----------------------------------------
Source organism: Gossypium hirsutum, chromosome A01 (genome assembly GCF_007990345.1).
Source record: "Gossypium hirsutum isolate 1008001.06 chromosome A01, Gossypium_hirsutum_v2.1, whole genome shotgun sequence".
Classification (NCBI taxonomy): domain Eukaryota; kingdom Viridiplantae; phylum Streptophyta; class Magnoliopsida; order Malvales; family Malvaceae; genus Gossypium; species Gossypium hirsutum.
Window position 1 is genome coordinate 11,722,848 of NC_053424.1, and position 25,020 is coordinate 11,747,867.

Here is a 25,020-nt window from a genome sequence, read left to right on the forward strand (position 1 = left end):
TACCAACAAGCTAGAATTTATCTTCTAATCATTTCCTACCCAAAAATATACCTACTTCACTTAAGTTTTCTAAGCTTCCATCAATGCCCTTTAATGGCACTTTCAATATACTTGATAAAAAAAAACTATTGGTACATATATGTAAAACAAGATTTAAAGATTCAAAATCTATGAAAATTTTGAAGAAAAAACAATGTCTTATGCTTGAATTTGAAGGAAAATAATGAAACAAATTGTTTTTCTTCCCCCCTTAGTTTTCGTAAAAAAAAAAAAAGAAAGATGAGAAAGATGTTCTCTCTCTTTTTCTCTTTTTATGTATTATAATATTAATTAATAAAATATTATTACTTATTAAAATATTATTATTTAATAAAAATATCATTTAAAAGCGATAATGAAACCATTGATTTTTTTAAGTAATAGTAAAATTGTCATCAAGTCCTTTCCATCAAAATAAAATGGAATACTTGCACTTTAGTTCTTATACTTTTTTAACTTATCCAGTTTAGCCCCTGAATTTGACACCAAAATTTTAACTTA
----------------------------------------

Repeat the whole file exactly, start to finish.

Source organism: Gossypium hirsutum, chromosome A01 (genome assembly GCF_007990345.1).
Source record: "Gossypium hirsutum isolate 1008001.06 chromosome A01, Gossypium_hirsutum_v2.1, whole genome shotgun sequence".
Classification (NCBI taxonomy): domain Eukaryota; kingdom Viridiplantae; phylum Streptophyta; class Magnoliopsida; order Malvales; family Malvaceae; genus Gossypium; species Gossypium hirsutum.
Window position 1 is genome coordinate 11,722,848 of NC_053424.1, and position 25,020 is coordinate 11,747,867.

Here is a 25,020-nt window from a genome sequence, read left to right on the forward strand (position 1 = left end):
TACCAACAAGCTAGAATTTATCTTCTAATCATTTCCTACCCAAAAATATACCTACTTCACTTAAGTTTTCTAAGCTTCCATCAATGCCCTTTAATGGCACTTTCAATATACTTGATAAAAAAAAACTATTGGTACATATATGTAAAACAAGATTTAAAGATTCAAAATCTATGAAAATTTTGAAGAAAAAACAATGTCTTATGCTTGAATTTGAAGGAAAATAATGAAACAAATTGTTTTTCTTCCCCCCTTAGTTTTCGTAAAAAAAAAAAAAGAAAGATGAGAAAGATGTTCTCTCTCTTTTTCTCTTTTTATGTATTATAATATTAATTAATAAAATATTATTACTTATTAAAATATTATTATTTAATAAAAATATCATTTAAAAGCGATAATGAAACCATTGATTTTTTTAAGTAATAGTAAAATTGTCATCAAGTCCTTTCCATCAAAATAAAATGGAATACTTGCACTTTAGTTCTTATACTTTTTTAACTTATCCAGTTTAGCCCCTGAATTTGACACCAAAATTTTAACTTA